A well-known example of internal gravity waves in the atmosphere are lee waves which form on the leeside of mountains when air parcels are forced to rise against a north-south oriented mountain range in a thermally stable atmosphere. If the vertical motions associated with these waves are strong enough and the air is sufficiently moist, condensation may occur in the rising parts of the waves which become visible in the form of rows of lee clouds. Such cloud formations are common occurrences on the leeside of mountains such as the French Alps (Gerbier and Berenger, 1961) and several other mountain ranges of the world.

Since lee waves are observed to remain stationary with respect to the ground under prevailing wind conditions, it follows that to an observer moving with the westerly wind, the constant phase lines of the lee waves will appear to be gradually moving westward. This means that the constant phase lines will tilt westward with height, allowing phase to move downward and wave energy to be transported upward. This westward tilt of the phase lines is shown in Fig. 15.6. To an observer moving with the mean zonal wind u, the frequency of the lee waves generated by a sinusoidal-shaped mountain is given by: = —u/k.

We can calculate the value of m from (15.7.24) for given values of u, k and N to determine the tilt of the phase lines with height. Since waves propagate vertically, we must have m2 > 0 (that is, m is positive). With a positive m, it follows from (15.7.24) that u must be less than N/k.

From this, we conclude that conditions which are favourable for the formation of lee waves are generally: a wide mountain range (small k), strong thermal stability (large N), and light mean zonal wind (small u) in the vertical. At times, when the atmosphere above the mountain height is stably stratified under a strong thermal inversion, the amplitudes of the lee waves can be quite powerful to cause strong downslope winds and intense clear air turbulence on the ground behind the mountain.

15.8 Dynamics of Shallow Water Gravity Waves

A problem of fluid dynamics of great geophysical interest is how mass and velocity fields adjust to each other in a rotating fluid the depth of which is much smaller than the horizontal scale of the perturbation of the flow. In a series of papers, Rossby (1937, 1938a, b; 1940) addressed this problem and threw light on several of the flow characteristics. In this section, we give a brief review of some of his findings, following a treatment by Gill (1982).

15.8.1 The Adjustment Problem - Shallow Water Equations in a Rotating Frame

Let us consider a rotating fluid that is initially at rest relative to a frame of reference that is rotating with a uniform angular velocity f/2 (where f is the Coriolis parameter) about a vertical axis. The fluid motion is considered relative to this frame and is supposed to be a small perturbation of height h from the state of relative rest at all times. The horizontal scale of the perturbation is assumed to be large compared to the depth, so that the hydrostatic approximation (p' = -pgh, where p' is perturbation pressure and p is fluid density) can be applied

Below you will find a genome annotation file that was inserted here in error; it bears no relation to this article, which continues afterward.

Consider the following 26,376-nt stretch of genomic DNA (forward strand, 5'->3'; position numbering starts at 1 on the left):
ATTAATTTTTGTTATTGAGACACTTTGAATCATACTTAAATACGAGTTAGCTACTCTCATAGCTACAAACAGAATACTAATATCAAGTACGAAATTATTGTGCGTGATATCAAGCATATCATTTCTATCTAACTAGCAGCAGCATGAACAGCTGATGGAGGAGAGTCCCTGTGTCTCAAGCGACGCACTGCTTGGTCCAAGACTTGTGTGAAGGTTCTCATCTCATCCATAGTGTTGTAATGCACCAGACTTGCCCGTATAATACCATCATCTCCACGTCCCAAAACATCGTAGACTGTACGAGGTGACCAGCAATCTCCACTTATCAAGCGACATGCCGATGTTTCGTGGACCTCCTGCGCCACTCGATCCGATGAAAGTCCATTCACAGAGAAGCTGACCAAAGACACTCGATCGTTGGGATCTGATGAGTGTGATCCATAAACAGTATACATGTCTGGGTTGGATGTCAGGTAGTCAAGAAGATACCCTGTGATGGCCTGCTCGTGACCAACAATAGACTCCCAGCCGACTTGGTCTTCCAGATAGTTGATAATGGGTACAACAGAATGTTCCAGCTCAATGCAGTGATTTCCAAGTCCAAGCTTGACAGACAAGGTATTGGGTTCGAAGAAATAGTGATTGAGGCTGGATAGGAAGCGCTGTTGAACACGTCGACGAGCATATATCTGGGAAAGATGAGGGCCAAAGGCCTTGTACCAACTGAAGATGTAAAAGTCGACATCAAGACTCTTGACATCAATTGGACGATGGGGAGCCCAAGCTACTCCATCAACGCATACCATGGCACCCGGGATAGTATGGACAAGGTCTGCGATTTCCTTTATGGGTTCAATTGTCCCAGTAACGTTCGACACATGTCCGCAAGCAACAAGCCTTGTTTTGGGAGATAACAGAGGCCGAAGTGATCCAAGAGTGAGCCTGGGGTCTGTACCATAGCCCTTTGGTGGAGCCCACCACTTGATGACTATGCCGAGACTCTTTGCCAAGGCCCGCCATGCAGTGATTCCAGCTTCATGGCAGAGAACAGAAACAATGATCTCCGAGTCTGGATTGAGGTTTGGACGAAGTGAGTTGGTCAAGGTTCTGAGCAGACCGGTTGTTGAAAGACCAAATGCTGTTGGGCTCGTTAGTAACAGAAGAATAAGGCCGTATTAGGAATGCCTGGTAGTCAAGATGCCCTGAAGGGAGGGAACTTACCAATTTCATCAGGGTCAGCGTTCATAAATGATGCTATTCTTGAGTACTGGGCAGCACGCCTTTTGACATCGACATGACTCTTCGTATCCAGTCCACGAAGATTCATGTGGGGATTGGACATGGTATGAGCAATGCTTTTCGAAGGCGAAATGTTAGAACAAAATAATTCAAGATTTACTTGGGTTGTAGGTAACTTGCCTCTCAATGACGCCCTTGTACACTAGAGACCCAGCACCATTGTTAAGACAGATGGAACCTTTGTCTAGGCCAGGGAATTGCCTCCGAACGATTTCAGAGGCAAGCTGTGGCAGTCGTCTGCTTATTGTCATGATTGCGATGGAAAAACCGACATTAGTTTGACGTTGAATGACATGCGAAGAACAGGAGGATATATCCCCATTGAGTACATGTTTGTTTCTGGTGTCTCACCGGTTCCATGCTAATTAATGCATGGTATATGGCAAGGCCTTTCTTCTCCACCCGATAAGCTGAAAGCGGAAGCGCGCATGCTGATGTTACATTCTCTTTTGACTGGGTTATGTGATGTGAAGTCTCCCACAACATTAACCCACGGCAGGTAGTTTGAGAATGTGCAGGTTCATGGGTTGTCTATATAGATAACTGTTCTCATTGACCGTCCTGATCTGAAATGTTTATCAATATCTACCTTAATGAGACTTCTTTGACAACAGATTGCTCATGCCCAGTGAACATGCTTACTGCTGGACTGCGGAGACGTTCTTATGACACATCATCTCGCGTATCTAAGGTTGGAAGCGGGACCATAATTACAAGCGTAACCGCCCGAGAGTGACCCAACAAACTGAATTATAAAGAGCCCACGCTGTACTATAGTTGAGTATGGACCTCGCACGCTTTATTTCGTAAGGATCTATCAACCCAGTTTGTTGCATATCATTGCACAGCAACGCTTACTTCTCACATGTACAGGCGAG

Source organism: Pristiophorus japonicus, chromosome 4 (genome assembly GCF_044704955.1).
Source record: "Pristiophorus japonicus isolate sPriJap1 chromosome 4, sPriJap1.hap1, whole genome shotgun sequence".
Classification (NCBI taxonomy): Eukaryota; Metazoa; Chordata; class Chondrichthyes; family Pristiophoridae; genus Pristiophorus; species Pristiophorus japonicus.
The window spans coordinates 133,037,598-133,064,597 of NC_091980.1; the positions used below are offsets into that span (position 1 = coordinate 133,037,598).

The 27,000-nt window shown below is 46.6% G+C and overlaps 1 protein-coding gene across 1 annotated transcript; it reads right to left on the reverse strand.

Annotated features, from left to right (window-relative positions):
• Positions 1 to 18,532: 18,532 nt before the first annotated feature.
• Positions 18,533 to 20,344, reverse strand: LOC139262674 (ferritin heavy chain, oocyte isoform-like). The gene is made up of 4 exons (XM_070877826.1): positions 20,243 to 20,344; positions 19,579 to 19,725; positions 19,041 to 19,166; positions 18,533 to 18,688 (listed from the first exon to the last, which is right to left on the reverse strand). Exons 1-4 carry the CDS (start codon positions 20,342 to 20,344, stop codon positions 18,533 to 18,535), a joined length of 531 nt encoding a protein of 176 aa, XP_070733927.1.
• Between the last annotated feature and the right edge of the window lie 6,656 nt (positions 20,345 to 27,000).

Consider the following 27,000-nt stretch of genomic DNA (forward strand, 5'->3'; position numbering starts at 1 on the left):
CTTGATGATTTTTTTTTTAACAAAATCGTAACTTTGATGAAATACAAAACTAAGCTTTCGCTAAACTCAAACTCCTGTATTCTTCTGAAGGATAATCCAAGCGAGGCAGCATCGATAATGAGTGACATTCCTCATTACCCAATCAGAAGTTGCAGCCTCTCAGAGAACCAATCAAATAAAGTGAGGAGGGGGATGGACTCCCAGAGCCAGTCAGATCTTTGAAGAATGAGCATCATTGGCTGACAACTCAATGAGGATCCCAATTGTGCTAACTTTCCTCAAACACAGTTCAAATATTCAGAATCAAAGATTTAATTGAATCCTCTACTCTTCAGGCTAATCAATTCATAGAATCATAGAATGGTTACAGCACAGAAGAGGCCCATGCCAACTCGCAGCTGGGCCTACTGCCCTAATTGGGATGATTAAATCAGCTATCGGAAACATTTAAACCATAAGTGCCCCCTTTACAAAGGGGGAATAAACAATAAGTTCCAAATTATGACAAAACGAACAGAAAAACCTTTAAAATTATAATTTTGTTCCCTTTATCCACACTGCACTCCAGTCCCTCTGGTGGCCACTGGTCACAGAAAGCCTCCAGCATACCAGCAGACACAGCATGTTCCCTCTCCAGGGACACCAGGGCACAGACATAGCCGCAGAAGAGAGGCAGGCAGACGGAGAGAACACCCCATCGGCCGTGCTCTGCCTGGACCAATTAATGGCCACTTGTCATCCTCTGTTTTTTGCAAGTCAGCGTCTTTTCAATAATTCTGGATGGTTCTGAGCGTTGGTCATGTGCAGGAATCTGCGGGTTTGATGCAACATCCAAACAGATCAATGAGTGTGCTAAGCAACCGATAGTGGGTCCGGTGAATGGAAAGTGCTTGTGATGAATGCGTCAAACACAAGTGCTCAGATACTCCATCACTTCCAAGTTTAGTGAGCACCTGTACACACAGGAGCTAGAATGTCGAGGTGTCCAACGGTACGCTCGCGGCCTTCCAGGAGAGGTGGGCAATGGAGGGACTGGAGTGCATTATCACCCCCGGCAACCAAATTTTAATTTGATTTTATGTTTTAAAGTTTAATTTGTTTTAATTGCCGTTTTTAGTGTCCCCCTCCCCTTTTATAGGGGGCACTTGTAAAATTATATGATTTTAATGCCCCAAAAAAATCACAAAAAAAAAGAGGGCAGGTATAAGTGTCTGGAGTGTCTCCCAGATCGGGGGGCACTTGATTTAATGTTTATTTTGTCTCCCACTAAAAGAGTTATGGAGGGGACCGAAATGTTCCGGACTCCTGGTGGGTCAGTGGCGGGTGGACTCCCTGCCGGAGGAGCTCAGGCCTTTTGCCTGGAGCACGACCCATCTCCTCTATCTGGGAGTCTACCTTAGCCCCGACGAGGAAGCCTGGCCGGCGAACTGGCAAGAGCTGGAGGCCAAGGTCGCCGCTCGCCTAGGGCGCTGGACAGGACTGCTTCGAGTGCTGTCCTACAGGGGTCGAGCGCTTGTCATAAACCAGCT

The momentum equations, after making the hydrostatic approximation, are:

where (u, v) are the velocity components along the x, y axes respectively and are independent of depth.

The continuity equation is:

where H is the undisturbed depth of the fluid.

Taking the divergence of the momentum equations (i.e., taking d/dx of (15.8.1) and d/dy of (15.8.2) and adding) and substituting from (15.8.3), we obtain d2h/dt2 - c2(d2h/dx2 + d2h/dy2) + f HZ = 0 (15.8.4)

where we have put c2 = gH, and Z = (dv/dx - du/dy).

Since Z is the relative vorticity of the fluid, we need to know how it changes with time in order to solve (15.8.4). In this regard, the principle of conservation of potential vorticity (13.5.6) is of fundamental importance. By taking the curl of the momentum equations (15.8.1-15.8.2) and eliminating divergence with the aid of the continuity equation (15.8.3), we obtain the relation d(Z/f - h/H)/dt = 0 (15.8.5)

which states that potential vorticity is invariant with time. We now define a quantity Q', given by

and call it the perturbation potential vorticity. Since (15.8.5) expresses the fact that Q' retains its initial value at each point at all times, we have the relation

Equation (15.8.7) signifies an infinite memory of an inviscid rotating fluid to retain its initial perturbation potential vorticity and can be exploited to find an equilibrium solution for a particular initial state without considering details of the transient motion at finite times in between.

Following Rossby (1938a), we consider a case for which Q' is nonzero. The particular initial conditions that we consider are: u = v = 0 and the surface elevation h is given by the expression, h = -h0 sgn(x), (15.8.8)

where sgn(x) is the sign function (sign of x) defined by sgn(x) = 1 or -1, according as x < 0 or x > 0 The integral of (15.8.5) in this case is

Substitution of (15.8.9) in (15.8.4) gives an equation in h alone, viz., d2h/dt2 -c2(d2h/dx2 + d2h/dy2) + f2h = -f H2Q'(x, y,0) = -f2h0 sgn(x)